Sam Hanna was a Burnley-born amateur filmmaker whose collection of over 500 reels of mostly 16mm film was acquired by the North West Film Archive in November 2005.
Sam Hanna had a lifelong passion for making films. Born in 1903, he became a teacher of handicrafts and, against strong opposition from the education authorities, pioneered the use of film in the classroom. Sam was also an inventor - developing new techniques for screening and editing films such as the daylight screen, the Loop Absorber and the Effects Box.
Self taught, Hanna's filmmaking spanned six decades, from the 1930s to the 1980s. He is perhaps best known for the Old Crafts Series which forms a unique record of such long-forgotten crafts as brush-making, coopering, clog-making, and charcoal burning. Also of great interest are his films of local events and customs, notably colour footage of the 'Busby Babes' in 1957, records of children's street games from the 1950s and footage of training exercises performed by his local Home Guard battalion during World War Two. Following specialist preservation and cataloguing work, the collection has now become accessible for research and public access.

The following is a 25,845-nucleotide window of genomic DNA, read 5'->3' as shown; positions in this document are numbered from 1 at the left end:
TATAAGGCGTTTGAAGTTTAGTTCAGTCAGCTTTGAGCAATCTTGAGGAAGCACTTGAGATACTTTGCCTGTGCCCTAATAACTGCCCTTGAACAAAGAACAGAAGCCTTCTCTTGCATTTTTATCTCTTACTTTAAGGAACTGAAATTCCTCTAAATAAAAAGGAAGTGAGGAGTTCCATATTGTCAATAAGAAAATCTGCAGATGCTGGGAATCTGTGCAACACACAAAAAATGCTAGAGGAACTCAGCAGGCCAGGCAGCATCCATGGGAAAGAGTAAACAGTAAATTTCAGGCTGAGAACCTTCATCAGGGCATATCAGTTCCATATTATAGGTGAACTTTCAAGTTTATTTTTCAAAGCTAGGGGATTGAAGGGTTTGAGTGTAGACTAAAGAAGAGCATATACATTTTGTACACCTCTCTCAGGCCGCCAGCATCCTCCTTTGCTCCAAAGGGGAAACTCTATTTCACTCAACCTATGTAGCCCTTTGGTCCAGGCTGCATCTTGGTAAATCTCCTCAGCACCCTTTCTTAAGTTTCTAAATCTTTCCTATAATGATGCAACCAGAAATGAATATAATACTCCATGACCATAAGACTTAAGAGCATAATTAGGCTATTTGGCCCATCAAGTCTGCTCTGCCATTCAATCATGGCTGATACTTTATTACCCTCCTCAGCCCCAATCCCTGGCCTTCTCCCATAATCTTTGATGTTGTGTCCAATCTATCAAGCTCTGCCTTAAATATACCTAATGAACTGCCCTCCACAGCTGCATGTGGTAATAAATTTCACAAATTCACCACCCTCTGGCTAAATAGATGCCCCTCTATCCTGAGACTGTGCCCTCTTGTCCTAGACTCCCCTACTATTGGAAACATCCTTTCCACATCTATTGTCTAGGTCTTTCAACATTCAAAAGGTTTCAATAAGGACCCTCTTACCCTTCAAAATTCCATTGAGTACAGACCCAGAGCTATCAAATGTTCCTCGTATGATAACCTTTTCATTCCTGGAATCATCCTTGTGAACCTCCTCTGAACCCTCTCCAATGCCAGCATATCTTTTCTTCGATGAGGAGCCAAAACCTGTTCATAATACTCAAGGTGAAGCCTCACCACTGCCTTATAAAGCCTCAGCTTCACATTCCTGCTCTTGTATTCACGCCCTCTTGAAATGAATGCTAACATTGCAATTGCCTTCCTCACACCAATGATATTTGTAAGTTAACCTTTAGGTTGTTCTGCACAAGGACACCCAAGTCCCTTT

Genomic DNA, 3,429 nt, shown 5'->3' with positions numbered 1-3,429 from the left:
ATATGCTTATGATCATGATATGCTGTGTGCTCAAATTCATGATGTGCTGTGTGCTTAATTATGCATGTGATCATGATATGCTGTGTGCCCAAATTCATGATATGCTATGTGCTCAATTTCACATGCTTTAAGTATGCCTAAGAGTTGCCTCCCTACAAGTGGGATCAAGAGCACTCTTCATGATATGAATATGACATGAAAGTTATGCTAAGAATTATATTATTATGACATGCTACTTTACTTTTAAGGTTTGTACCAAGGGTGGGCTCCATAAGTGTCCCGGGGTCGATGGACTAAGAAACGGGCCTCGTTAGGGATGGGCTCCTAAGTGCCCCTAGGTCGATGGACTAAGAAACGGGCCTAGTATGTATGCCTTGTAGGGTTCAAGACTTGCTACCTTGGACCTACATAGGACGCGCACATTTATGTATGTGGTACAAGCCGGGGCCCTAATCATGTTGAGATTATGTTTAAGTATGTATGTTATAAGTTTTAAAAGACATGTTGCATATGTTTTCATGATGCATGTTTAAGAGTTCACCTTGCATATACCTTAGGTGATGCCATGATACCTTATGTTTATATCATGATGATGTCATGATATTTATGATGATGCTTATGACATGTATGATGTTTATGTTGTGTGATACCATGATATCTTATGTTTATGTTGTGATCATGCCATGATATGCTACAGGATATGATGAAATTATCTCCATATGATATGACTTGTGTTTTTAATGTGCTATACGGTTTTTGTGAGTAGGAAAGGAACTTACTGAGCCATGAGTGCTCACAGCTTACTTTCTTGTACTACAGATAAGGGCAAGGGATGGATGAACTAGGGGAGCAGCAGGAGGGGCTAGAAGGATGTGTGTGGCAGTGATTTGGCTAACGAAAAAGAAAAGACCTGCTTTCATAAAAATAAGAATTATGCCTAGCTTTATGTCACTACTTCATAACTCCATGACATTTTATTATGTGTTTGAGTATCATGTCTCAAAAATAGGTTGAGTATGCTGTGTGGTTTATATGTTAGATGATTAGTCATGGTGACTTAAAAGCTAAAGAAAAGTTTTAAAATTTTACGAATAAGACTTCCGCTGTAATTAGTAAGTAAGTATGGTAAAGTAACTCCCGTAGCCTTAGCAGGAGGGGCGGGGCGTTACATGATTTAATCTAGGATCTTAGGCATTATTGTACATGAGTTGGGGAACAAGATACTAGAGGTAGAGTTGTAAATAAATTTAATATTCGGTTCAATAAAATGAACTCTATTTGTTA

Through 2009/10, the legacy of Sam Hanna has been brought to life again through online access, exhibitions, screenings and workshops. This new project has linked the North West Film Archive with partners in Lancashire Museums, Libraries and Record Offices, Towneley Hall Museum, and MMU's Manchester Centre for Public History and Heritage. It has been enabled by an award of £40,000 from Vision+Media and the UK Film Council's Digital Film Archive Fund supported by the National Lottery.
The Sam Hanna Collection has now been integrated into the North West Film Archive's main Film & Video Catalogue - click here to perform a search.